Not having my voice, I put myself in charge of the service well for Saturday. On the weekends, we have two bartenders behind each bar. One of the bartenders is responsible for pouring drinks for all of the guests that walk up to the bar. The other is in charge of pouring the drinks for the cocktail waitresses who take orders from the tables. Working service is a very tricky position and through seniority, I have positioned myself out of this really fast-paced station. When I have my voice, taking on a hundred of customers is a piece of cake; not being able to talk, a grandmother asking for a glass of white zinfandel becomes the hardest drink sale on the planet.
When you work service, your number one responsibility is to make sure the cocktail waitresses get their drinks as fast as possible. They will order them via the computer and a drink ticket will print out with instructions of what they need. I am lucky to work with very talented waitresses who are able to crank out a lot of drink sales but they can’t sell anything unless we make them in a timely fashion. Not having worked service in over six months, I got my tit in a ringer early in the night. The ebb and flow of the bar is that the girls are busy at the very beginning of the night as it tapers off around midnight. If all I had to do was make the drinks on the ticket, the night would have been a breeze. The problem was we had such a wave of customers at the bar unfamiliar with the bartender’s job description that they were yelling at me to get their drink. They don’t care that I have six tickets worth of drinks that need to be made for the cocktail waitresses—all they want is their drink now! Finding a balance between the girls and the customers was definitely the hardest part of the job.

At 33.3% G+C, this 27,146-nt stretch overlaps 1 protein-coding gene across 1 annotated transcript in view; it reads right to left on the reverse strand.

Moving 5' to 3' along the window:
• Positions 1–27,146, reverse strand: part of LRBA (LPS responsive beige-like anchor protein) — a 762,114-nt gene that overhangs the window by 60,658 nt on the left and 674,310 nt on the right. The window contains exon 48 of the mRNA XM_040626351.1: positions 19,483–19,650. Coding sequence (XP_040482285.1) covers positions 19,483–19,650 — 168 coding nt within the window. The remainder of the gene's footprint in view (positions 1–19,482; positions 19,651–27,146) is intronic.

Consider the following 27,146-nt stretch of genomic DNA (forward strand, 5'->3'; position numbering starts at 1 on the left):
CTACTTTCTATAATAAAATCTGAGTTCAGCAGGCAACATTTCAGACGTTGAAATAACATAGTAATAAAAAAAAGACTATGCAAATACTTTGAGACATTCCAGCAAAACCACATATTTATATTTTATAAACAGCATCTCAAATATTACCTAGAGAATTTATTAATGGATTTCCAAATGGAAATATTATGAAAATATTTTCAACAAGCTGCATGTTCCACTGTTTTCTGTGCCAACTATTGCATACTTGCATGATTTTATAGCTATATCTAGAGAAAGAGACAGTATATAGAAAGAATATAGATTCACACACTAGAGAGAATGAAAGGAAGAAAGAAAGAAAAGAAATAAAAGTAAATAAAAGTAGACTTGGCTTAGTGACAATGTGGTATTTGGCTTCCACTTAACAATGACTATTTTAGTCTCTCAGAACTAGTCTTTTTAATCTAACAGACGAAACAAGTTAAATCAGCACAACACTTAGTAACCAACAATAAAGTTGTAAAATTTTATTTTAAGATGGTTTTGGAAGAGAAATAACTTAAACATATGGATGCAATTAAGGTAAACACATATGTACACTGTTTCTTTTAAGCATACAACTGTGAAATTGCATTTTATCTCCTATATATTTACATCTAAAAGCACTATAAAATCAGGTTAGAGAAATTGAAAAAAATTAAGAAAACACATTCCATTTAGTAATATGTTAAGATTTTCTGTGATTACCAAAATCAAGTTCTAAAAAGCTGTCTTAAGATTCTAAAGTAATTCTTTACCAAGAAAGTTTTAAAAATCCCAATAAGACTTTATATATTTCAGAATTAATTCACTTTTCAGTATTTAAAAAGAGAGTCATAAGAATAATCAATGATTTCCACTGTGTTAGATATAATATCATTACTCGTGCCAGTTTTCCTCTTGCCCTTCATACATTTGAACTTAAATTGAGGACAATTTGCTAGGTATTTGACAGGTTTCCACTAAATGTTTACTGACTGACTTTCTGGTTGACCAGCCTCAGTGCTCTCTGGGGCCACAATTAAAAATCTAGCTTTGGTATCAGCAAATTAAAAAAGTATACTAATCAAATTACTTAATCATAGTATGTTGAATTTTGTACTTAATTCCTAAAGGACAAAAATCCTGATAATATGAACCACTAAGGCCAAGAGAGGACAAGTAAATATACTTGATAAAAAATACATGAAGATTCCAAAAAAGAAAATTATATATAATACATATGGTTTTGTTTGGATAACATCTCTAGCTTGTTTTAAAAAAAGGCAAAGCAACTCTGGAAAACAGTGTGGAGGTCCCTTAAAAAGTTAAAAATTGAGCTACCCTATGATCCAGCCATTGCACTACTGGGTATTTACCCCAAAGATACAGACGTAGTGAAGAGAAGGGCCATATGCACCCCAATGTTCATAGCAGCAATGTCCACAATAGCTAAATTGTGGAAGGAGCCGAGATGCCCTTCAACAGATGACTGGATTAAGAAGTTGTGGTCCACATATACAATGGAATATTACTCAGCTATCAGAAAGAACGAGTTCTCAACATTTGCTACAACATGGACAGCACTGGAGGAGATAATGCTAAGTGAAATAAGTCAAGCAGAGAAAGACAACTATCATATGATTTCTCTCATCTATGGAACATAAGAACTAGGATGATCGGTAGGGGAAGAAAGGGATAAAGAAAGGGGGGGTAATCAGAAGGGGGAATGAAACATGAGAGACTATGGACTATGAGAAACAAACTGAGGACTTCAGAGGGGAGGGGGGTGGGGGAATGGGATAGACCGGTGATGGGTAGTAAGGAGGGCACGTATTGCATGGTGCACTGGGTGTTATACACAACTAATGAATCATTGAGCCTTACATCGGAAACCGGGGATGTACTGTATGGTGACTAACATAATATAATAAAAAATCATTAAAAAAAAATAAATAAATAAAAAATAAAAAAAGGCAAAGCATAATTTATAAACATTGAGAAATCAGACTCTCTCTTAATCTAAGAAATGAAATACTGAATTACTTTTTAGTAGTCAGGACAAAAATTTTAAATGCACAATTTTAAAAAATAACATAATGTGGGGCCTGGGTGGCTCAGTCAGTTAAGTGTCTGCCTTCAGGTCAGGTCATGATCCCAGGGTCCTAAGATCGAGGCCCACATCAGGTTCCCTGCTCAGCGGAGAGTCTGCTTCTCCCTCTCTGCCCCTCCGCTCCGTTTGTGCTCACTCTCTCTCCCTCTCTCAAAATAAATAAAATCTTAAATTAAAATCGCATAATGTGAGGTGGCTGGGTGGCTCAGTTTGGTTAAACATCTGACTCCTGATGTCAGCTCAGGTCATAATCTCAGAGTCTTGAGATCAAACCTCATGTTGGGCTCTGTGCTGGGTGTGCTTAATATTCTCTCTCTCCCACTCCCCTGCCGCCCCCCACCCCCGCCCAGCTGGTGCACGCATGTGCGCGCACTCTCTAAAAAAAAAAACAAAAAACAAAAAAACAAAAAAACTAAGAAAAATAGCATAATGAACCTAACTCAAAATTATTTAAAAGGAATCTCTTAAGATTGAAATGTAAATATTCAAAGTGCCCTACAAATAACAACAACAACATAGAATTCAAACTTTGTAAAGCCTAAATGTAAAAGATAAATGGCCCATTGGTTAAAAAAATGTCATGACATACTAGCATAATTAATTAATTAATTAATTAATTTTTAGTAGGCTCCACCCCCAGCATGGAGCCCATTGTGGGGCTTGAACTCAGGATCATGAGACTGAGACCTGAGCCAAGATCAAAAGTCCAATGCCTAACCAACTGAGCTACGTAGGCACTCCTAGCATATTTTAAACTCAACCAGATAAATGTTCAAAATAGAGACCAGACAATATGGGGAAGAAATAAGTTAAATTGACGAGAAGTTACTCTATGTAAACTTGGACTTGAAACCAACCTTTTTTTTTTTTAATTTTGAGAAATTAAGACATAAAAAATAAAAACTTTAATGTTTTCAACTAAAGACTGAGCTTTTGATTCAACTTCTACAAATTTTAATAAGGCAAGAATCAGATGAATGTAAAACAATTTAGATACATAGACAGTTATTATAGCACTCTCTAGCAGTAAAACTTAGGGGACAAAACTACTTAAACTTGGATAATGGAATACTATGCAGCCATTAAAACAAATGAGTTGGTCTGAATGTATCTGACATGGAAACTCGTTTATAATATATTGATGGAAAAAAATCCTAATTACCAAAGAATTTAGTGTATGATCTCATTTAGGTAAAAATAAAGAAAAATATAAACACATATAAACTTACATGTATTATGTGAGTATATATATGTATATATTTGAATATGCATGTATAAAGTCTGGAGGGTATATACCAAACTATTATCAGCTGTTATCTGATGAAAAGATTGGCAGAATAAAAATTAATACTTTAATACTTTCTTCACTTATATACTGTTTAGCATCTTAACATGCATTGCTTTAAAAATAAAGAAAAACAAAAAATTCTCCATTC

The bar mats in front of me were littered with tickets as customers screamed for more Red Bull based drinks. The girls were tugging on shirt sleeve adding special orders to tickets and I was playing a game of human pinball with my barback who seemed unable to not knock into me every 15 seconds. If I had my voice, I most certainly would have lost it yelling for everyone to calm the Hell down. Instead, every time I tried to talk to anyone I sounded like a dog’s squeak toy. Maddening! Realizing that I couldn’t explain what I was thinking, I fell back into myself. I couldn’t help but feel like the patient in that Metallica video, “One.” Instead of thriving on the excitement of bartending at Salt Lake City’s busiest club, I did the one thing that I vowed never to do: I started looking at my watch.